SOUTH BEND, Ind. — Virginia’s offensive line couldn’t block Notre Dame’s four-man front. Bryce Perkins couldn’t hold on to the football. And that meant 18th-ranked UVa couldn’t find a way to upset the No. 10 Fighting Irish on Saturday.

Perkins, Virginia’s senior quarterback, fumbled three times, leading to three Notre Dame touchdowns, as the Fighting Irish beat the Cavaliers, 35-20.

Notre Dame overcame a surprising halftime deficit and handed UVa (4-1) its first loss of the season.

Virginia committed five turnovers on the day.

“That game was on us,” junior safety Joey Blount said. “I feel like we gave that game to them.”

The UVa offensive line certainly gave Notre Dame plenty of free rushes at Perkins. Notre Dame (3-1) sacked him eight times in all, including five in the third quarter, when it forced two of his fumbles.

“It was just on us,” sophomore center Olusegun Oluwatimi said. “We were losing our one-on-one matchups. We weren’t giving Bryce time. The pocket was getting pushed. We just have to be better and we have to be firmer.”

That third period proved to be a frustrating ensemble of missed opportunities for the upset-minded Cavaliers. They opened the half by recovering a surprise onside kick, catching Notre Dame off guard and giving UVa cornerback Bryce Hall the chance to field the kickoff cleanly.

Virginia failed to score any points on its ensuing possession, or later in the quarter when it followed Blount’s recovery of a Notre Dame muffed punt return with a four and out.

The Fighting Irish, meanwhile, spent those 15 minutes abusing UVa’s offensive line and battering its star quarterback.

On third-and-10 at the Notre Dame 38, defensive end Jamir Jones hit Perkins as he prepared to throw and the ball popped out of Perkins’ hand and to the Irish’s Myron Tagovailoa-Amosa. Tagovailoa-Amosa ran it back to the Virginia 7-yard line before Perkins chased him down, jumped on his back and dragged him to the turf.

Two plays later, Tony Jones Jr. fought his way into the end zone for this second touchdown of the day, giving Notre Dame the 21-17 lead with 9:50 to play.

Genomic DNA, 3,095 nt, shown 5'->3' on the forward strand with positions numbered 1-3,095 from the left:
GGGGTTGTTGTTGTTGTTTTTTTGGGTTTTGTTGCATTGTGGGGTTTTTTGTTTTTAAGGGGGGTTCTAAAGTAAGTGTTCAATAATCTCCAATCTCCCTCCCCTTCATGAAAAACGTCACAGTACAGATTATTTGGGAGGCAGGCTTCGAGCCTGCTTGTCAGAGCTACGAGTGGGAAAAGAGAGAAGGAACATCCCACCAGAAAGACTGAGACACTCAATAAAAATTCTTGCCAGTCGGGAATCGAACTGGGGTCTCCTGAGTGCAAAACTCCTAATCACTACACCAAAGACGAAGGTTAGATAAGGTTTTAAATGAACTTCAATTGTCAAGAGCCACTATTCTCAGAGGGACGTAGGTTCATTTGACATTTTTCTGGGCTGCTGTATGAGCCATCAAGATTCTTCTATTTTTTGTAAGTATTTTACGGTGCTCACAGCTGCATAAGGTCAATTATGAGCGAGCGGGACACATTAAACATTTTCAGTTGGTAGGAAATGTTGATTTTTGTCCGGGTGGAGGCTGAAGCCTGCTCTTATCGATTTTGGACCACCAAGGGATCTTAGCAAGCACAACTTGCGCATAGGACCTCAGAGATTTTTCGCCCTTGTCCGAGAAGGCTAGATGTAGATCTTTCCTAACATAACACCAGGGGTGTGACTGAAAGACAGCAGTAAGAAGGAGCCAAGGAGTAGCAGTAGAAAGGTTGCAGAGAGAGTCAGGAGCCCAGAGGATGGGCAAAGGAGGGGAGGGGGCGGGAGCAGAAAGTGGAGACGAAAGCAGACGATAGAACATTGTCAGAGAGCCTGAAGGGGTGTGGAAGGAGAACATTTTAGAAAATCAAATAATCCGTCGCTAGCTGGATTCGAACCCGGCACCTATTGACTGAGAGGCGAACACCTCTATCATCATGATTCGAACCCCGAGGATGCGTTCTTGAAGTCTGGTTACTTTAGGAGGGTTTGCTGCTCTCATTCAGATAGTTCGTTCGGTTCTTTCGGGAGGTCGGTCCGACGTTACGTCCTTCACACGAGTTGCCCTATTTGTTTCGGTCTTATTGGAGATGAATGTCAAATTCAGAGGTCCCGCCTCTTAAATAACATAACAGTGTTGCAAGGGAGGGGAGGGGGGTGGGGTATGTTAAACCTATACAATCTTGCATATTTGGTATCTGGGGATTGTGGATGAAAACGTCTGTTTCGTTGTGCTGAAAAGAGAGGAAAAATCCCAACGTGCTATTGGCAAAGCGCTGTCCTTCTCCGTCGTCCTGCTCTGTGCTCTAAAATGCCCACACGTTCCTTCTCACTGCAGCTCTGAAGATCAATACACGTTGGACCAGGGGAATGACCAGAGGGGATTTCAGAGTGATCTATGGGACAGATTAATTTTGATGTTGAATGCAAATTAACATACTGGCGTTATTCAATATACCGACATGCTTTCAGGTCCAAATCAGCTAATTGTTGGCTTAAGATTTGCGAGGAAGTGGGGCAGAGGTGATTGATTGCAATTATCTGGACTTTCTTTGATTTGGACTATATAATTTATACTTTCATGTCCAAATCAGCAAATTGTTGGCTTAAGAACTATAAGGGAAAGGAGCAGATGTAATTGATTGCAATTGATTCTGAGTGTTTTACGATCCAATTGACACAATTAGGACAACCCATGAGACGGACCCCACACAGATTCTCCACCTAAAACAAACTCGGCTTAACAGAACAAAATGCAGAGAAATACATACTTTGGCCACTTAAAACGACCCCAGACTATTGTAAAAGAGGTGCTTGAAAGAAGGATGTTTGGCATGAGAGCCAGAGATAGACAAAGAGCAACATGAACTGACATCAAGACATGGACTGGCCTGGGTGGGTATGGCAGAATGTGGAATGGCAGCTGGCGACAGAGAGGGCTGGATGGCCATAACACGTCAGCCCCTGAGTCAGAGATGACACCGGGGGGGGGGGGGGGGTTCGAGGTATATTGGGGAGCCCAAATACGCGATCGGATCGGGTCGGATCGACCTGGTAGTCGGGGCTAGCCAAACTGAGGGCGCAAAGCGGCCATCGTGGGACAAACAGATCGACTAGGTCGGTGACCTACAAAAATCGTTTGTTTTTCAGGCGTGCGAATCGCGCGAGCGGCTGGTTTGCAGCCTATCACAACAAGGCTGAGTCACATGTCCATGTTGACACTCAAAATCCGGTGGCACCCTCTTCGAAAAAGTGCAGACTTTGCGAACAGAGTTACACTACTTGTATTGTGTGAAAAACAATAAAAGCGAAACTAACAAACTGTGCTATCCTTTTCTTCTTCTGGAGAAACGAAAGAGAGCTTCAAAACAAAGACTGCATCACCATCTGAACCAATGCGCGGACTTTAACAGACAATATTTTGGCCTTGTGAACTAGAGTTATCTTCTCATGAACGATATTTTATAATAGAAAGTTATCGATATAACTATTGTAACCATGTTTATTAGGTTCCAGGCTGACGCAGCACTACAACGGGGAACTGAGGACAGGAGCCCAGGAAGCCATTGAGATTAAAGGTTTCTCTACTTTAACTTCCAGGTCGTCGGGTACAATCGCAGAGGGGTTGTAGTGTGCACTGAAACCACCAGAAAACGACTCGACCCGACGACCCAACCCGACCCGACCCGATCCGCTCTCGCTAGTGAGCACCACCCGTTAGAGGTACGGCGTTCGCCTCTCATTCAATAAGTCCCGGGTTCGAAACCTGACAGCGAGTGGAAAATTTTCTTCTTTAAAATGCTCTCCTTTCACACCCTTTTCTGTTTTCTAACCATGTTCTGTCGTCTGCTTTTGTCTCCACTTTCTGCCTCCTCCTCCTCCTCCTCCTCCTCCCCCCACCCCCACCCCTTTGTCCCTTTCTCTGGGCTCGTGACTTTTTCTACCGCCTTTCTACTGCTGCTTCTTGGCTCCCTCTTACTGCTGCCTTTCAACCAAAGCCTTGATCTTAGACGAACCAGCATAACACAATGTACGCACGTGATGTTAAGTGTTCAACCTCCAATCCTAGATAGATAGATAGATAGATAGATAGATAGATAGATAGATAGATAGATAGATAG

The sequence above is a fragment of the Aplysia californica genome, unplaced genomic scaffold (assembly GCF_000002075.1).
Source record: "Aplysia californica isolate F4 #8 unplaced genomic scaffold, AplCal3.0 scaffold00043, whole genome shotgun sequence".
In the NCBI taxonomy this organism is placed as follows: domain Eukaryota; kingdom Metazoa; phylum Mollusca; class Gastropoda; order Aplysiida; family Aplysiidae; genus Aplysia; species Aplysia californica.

Then, on first-and-10 at the UVa 32-yard line, Notre Dame end Julian Okwara raced around right tackle Ryan Nelson and drilled Perkins, who fumbled again. Adetokunbo Ogundeji picked up the fumble and ran it back 23 yards for a score, putting the Irish up 28-17.

Perkins insisted the blame should be spread around for the strip-sacks.

“I wasn’t aware of the guys coming off the edges. Maybe I need to deepen my drop up or feel the pressure more or just do things to eliminate those clean sacks,” Perkins said. “We all have to do everything. I threw two picks and the pocket was clean enough. We all got to work on things we need to work on.”

Those five second-half turnovers erased a memorable and promising first half for the visiting team.

The ACC was 0-20 all-time at Notre Dame Stadium when the Irish were ranked, and when the two parties agreed on their scheduling pact in 2014, the Cavaliers seemed like the least likely of candidates to change that.

Virginia entered the weekend 0-27 on the road against top 10 teams.

But coach Bronco Mendenhall’s squad certainly didn’t shrink from the moment, storming out to an early lead and moving the ball through the air.

Perkins completed 18 of 22 passes for 235 yards and two touchdowns in the first half, helping the Cavaliers build a 17-14 halftime margin.

“Perkins played flawlessly in the first half,” Notre Dame coach Brian Kelly said. “The ball came out accurately, on time. We wanted to make sure the pocket collapsed on him. We stuck with our game plan. It broke through for us in a manner that we saw a lot of those sacks come together in the second half.”

In the second half, the line couldn’t protect Perkins, he couldn’t hold on to the football and Virginia couldn’t hang on to the lead.

Perkins finished 30 for 43 for 334 yards with two touchdowns and two interceptions.

Senior wide receiver Joe Reed had eight catches for 86 yards and a touchdown, all in the first half, and senior Hasise Dubois finished with nine catches for 143 yards and a score.

But the struggles of Virginia’s offensive line rendered the Cavaliers’ run game punchless and left Perkins playing the role of tackling dummy.

UVa mustered just 59 rushing yards, not counting the 55 yards Perkins lost on sacks.

“We had to get a great pressure and we had to contain him with our front four,” Kelly said. “First half, he was great. In the second half, we were able to get to him quickly and he had to get the ball out of his hand quickly, and that was the difference.”

Notre Dame had no such trouble, getting a career-high 131 yards and three touchdowns, including a 30-yard scoring run in the fourth quarter that put the game out of reach, from Jones Jr.

The loss left it clear that Mendenhall’s impressively rapid rebuilding of the Virginia program isn’t complete and the gap between it and a top-10 program remains substantial.

Still, the Cavaliers remain undefeated in ACC play and in the driver’s seat for the Coastal Division.

“It’s frustrating. It stings. It hurts,” Hall said. “But one thing I know is, this doesn’t define us. We’re moving forward. This loss isn’t going to set us back.”

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